The former Archbishop of Canterbury, George Carey, has been complaining that his successor, Rowan Williams was not "officially" informed about the Holy Father's initiative, until Cardinal Levada visited him two weeks before the announcement, he urges him to complain.
Ever since Carey's retirement he has been a thorn in Williams's flesh.
Williams was not "officially" informed before he was officially told what the Supreme Pastor had decided to do, it is the difference between Catholicism and Anglicanism. It is of passing interest that the Holy Father also seemed to have by-passed Cardinal Kaspar and given the delay for the summer vacation, when the the Vatican dicasteries close down, he seemed to have waited until the appointment of Archbishop Nichols.
It is an open rumour that those Anglican bishops involved in talks with the Holy See, mainly the CDF, were expecting an announcement following Easter this year. Judging from the speeches of Cardinal Kaspar, remember "spiritual Alzheimer's" and of Cardinal Murphy O'Connor in May at the 2009 Anglican Synod, it was pretty obvious the Holy See was going to make a serious offer of some sort of accommodation to those "catholic" Anglican's who felt they were being rejected by there own communion.
The announcement last Tuesday should not be a shock to anyone. The Catholic Church always welcomes conversions, reconcilliations, call them what you will. The new initiative of the "Pope of Ecumenism" is that though it welcomes individuals, even Anglican bishops - how I welcome the reports regarding the local Anglican Bishop of Chichester, John Hind, -the real thrust and change that this document brings about is that it welcomes "churches", bishops together with their clergy and people. It is aimed primarily, not at England despite the Pope's obvious interest in England, the visit and Newman's beatification but at those communities in the Southern Cone, in the Americas and Australasia, possibly Africa, where diocese have already opted out, to a greater or lesser degree, of communion with a women's and openly homosexual ordaining Anglican Communion.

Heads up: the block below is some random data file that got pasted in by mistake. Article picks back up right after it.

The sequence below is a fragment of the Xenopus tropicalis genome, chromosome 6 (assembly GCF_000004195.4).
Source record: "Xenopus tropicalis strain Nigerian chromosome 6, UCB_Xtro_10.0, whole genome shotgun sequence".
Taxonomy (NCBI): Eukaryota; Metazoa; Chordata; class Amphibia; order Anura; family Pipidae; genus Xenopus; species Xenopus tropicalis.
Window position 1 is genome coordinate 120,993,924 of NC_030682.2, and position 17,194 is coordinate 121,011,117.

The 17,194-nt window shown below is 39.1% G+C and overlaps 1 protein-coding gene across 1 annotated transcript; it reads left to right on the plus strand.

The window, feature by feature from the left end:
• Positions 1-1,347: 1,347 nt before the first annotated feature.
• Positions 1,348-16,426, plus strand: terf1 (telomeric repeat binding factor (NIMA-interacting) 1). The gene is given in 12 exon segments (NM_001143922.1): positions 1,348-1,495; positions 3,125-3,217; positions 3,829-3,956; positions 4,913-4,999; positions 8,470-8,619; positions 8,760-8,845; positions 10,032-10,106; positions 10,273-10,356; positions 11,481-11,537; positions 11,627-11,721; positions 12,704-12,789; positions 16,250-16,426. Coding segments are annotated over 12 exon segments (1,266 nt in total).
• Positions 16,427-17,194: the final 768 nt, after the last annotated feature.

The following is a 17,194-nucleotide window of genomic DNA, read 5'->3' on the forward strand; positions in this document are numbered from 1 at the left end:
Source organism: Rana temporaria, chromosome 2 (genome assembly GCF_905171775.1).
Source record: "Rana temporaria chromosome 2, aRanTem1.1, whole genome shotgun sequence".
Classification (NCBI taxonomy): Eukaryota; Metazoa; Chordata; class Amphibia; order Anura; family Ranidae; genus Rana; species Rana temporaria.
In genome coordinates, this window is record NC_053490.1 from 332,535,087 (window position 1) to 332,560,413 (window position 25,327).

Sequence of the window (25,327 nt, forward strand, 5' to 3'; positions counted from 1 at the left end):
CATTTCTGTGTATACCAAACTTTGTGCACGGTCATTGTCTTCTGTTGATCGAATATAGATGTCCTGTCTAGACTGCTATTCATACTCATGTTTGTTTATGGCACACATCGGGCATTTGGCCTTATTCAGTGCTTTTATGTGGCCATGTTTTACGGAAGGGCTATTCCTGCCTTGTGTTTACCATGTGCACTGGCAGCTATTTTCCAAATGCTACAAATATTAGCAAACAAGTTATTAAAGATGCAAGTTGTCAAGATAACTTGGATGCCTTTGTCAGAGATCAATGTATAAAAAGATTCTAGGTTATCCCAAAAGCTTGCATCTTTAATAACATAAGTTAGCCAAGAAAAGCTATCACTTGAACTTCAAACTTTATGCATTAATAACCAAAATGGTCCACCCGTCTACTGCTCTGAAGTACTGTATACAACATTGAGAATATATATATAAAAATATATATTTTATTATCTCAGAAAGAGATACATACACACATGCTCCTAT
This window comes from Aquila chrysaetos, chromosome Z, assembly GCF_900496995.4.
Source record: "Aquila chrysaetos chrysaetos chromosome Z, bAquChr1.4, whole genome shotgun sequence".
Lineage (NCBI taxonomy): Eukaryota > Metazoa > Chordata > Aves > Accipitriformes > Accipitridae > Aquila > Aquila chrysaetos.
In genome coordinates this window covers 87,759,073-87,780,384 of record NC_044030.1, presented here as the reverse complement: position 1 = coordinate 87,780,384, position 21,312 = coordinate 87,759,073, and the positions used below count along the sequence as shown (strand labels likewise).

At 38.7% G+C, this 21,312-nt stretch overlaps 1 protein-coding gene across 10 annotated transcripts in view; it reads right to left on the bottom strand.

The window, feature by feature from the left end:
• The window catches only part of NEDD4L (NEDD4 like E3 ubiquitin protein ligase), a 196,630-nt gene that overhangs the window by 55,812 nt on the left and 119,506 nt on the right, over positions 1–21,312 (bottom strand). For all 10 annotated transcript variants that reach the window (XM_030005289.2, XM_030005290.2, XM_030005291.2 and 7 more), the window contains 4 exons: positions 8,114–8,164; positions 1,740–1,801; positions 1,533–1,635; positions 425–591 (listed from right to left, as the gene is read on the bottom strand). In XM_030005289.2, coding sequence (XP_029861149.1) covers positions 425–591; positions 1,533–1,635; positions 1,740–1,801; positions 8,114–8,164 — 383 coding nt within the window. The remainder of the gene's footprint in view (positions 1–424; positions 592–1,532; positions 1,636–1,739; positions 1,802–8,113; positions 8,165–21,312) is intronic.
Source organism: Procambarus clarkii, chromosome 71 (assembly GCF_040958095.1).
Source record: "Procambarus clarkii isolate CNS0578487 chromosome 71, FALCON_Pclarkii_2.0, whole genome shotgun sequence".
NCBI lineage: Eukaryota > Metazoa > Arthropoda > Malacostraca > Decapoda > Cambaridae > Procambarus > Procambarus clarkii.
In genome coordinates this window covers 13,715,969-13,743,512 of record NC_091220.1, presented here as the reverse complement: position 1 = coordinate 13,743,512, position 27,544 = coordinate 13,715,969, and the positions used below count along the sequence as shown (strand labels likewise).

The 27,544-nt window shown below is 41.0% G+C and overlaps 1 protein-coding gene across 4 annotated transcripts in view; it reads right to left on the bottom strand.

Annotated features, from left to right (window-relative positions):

I like the way the Pope sets his face to a theological idea and then expects canonists to follow it with the relevant legislation, which he did with the freeing of the Traditional Mass. This is going to be a little more complicated. The theology must be that those seeking communion with the Church must want that - Communion - in its fullest sense. What the Pope appears to be offering however is a home for those who can no longer live within Anglicanism.
Do we really want homophobic, misogynistic ex-Anglican's, many of whom do not believe "all the Catholic Church teaches to be revealed by God", whose personal sexual morality might not be in exact conformity with the Catholic teaching, coming en masse into the Catholic Church? For a Pope so against Relativism, the legal solution will be very interesting. Possible we are a looking at a process of Communion rather than a single act - interesting.